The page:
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John Nash's letters to the NSA (1955) [pdf] (nsa.gov)
238 points by jonbaer on May 24, 2015 | hide | past | web | favorite | 47 comments

Back when these were declassified, I prepared a transcript and annotated parts of it: http://gwern.net/docs/1955-nash Good for those who don't want to go through the scanned PDF version but a HTML version. (My version also has links to various discussions such as class exercises in breaking his proposed system.)

This was in 1955!

There are comments here trying to contrast Nash's work to modern cryptography, as though that's somehow fair. Nash never had access to anything remotely like a personal computer and this is just after the age - and in fact still one - where physical and mechanical devices were being used to perform encryption.

The better thing to do would be to compare (rather than contrast) his work. Look at this letter. Nash essentially predicts trapdoor functions and the P/NP gap... in a mere letter.

We were lucky to have Nash and his contributions. It's unfortunate that most of his academic work is largely unknown and that pop science focuses disproportionately on his work on equilibrium in symmetric games.

May he rest in peace.

In Economic Theory, the words "Nash Equilibrium" is said at least once an hour in every lecture hall. It's a pretty obvious focus (see here: http://math.uchicago.edu/~shmuel/AAT-readings/Econ%20segment...). He's an Alan Turing in the field. Also see here (http://econtheory.org/) for some good sunday afternoon reading.

Of course. There is no ill will toward or deemphasis of Nash Equilibria. :)

Merely, it's a shame that MORE of Nash's contributions haven't been as popularly traded. This popular science emphasis at the opportunity cost of others leads to the impression that this is all Nash has contributed. That's all I was getting at. :)

Alright. But honestly, if I got my namesake on some kind of fundamental theory, I'd be pretty ok with everything else being forgotten.

I can imagine the awkwardness of grad students presenting their work in a room where he was present ... "and so-and-so forms a nash equilibrium ... (silence, looking for approval from Johns face, sigh of relief from grad student when professor does not shake head in dismay)"

Why do the generals refer to him as Mr. Nash? (and not Dr. Nash, or Prof. Nash)?

It's not like the military is not used to being precise about titles (i.e. ranks)

I could be wrong, but I believe that Princeton PhD's go by "mister" instead of "doctor."

Princeton considers itself a unique institution in this way. They do not accept transfer students, they do not have any professional degree programs, etc.

University of Virginia does this as well:

"Out of respect for the founder of the University who did not have a Ph.D., University faculty are referred to as Mr. or Mrs. instead of Doctor, even if they have a Ph.D. Students and faculty historically addressed each other in this manner. Medical doctors are the exception to the rule and they should be referred to as Doctor."


> I believe that Princeton PhD's go by "mister" instead of "doctor."

Would you have a reference for this? This is really interesting.

From http://www.princeton.edu/communications/services/editorial/r... :

> “Use the title Dr. only when referring to a medical doctor.”

Apropos of nothing, these rules seem mechanical enough to be codified as software. Has anyone done so?

P.S. A more specific link would be the "Titles" subsection, http://www.princeton.edu/communications/services/editorial/r...

That's a style guide for writers who happen to be attending Princeton, and a fairly common one, at that: generally one says John Doe, Ph.D. for a non-physician and then later says Doe, not Dr. Doe or Mr. Doe (the blanket rule against courtesy titles is also common and independent of Dr.). As for not using Dr. as a title for certain types of degrees, that is not universally accepted and has been the minority in my experience (with the exception of Juris Doctors). Pretty much every Ed.D. I have met styles themselves Dr., for example, though half of the etiquette people discourage it.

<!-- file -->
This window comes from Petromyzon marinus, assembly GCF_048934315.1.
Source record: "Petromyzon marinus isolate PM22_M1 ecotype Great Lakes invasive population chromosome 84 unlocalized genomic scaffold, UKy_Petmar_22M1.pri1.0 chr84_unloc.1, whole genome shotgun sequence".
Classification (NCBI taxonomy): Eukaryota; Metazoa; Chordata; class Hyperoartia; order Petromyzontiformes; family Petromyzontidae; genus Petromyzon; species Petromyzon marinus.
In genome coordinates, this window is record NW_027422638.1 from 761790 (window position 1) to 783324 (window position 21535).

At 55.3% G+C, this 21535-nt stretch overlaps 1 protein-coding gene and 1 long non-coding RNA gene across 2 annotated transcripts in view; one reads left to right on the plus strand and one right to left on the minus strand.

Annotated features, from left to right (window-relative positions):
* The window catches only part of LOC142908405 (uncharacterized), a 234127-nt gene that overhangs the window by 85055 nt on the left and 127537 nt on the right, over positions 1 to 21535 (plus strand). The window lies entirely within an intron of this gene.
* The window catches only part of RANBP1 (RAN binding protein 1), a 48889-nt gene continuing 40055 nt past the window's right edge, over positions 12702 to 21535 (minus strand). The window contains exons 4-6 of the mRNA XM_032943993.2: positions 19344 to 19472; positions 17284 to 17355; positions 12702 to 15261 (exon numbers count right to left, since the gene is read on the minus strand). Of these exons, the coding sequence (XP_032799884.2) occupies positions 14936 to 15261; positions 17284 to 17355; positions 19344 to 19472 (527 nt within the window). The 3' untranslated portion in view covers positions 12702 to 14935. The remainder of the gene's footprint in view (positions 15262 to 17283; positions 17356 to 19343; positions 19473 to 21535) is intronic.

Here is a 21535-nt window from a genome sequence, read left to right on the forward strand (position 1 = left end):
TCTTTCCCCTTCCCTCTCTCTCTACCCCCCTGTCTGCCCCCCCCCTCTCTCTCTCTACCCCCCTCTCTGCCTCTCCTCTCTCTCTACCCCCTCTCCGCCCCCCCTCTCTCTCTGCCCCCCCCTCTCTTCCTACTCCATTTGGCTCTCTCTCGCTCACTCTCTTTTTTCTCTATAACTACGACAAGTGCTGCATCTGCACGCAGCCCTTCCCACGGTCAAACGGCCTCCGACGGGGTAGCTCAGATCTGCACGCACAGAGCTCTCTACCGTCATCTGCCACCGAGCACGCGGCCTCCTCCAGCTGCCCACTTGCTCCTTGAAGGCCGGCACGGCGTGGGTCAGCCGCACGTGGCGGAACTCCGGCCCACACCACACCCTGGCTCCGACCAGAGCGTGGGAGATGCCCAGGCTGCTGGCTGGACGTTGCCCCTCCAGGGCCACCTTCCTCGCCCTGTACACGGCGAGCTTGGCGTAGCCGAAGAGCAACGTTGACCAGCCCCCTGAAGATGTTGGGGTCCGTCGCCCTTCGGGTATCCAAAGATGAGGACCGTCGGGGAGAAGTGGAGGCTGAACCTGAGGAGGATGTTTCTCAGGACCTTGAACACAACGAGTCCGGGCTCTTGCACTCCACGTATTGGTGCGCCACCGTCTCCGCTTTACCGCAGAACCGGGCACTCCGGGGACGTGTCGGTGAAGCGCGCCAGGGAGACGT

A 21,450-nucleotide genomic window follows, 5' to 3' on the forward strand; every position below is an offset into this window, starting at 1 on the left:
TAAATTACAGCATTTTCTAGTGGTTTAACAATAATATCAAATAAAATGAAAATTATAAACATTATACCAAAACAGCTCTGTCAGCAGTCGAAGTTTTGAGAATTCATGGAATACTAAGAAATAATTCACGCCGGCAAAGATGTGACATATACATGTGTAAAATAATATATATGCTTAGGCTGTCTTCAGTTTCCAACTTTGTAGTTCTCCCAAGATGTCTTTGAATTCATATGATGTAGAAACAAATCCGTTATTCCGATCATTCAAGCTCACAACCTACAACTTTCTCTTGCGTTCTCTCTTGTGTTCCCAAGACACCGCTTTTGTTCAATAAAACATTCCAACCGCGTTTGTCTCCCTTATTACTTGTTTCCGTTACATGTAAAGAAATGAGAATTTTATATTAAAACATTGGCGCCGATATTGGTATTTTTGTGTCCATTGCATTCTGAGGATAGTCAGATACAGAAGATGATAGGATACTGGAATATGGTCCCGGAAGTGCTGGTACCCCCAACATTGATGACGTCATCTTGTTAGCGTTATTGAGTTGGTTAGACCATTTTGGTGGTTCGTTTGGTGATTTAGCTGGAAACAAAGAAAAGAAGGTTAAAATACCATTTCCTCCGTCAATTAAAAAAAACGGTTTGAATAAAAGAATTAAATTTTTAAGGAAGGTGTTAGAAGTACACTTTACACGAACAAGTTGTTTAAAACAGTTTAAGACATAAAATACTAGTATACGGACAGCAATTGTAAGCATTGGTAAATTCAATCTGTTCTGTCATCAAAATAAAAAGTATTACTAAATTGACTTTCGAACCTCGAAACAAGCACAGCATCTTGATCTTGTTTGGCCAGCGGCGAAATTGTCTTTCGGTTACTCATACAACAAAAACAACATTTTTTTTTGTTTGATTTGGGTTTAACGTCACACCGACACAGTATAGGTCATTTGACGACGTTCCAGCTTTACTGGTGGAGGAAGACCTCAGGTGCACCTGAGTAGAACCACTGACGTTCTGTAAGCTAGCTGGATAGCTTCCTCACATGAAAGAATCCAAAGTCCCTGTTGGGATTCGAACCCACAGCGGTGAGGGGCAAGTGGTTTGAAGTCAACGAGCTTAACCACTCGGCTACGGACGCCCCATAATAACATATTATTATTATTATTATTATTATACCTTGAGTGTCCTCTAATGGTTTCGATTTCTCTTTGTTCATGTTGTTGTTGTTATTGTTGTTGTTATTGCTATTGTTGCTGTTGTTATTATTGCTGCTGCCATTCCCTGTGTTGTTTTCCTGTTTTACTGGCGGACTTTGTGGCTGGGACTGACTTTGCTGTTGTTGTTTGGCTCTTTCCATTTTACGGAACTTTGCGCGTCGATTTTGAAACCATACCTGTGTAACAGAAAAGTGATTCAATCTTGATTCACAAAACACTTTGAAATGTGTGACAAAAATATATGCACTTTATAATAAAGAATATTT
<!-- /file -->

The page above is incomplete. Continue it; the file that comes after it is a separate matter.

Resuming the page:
To the root point, your citation has absolutely nothing to do with a proper title for a Princeton alumnus.

The line before this says "don't use courtesy titles" (e.g. Mr.)


I'll take a look around.

An instructor of mine in college had attended Princeton, and thus the information came to me from him by word of mouth.

I can't find anything online supporting this.

I learned that "don't use Doctor except for medical doctors" was a thing in high school (South Carolina), and this custom was practiced at both my undergraduate school (Brandeis) and my grad school (UVa, Astronomy.)

The diagram on page 14 (page 3 of the machine description) vaguely resembles a Markov model, which I could imagine would be useful for cryptanalysis, but I don't see how such a system would be reasonable for encryption or decryption if you have the keys. Am I misunderstanding the machine?

The NSA's response said about the same thing, once you get to the end --- not interesting, not reasonable for encryption and decryption.

Interesting, I think, the statement that Nash's machine requires "comparatively" too much hardware. This implies the NSA did have auto-keying systems at the time that had higher security, and lower hardware burden.

Remember, in '55 we didn't have single-chip CPUs, we barely had practical transistors, we didn't have planar process circuits (invented in about '60 according to the computer history museum).


Nash believed in helping the US keep its secrets safe, and exposing the secrets of the enemy. One thing to remember when you look at Snowden's papers exposing not just domestica activities but foreign activities.

Wait, you run a company (Aerospike) making a DB engine. It had better be backdoored and automatically relaying data to intelligence services, or at least banned for export without spyware - if that isn't the case, you're not living by your own mantra, and I'd be curious as to why not?

Where is this mantra you speak of? In the post at least, he was speaking of what John Nash believed.

Today's generation is strongly detached from the military, I think that is why.

If everyone had a close family member or friend serving they would care more about the security of military operations.

Like it or not we have enemies still and need to maintain this secrecy to protect our country.

My brother is in the US Army (and so was my cousin). I don't believe that Snowden-like reveals put him in any more specific danger - AFAIK, he's at much higher risk from "insurgent" activity, which the US's actions have created without any help from leaks.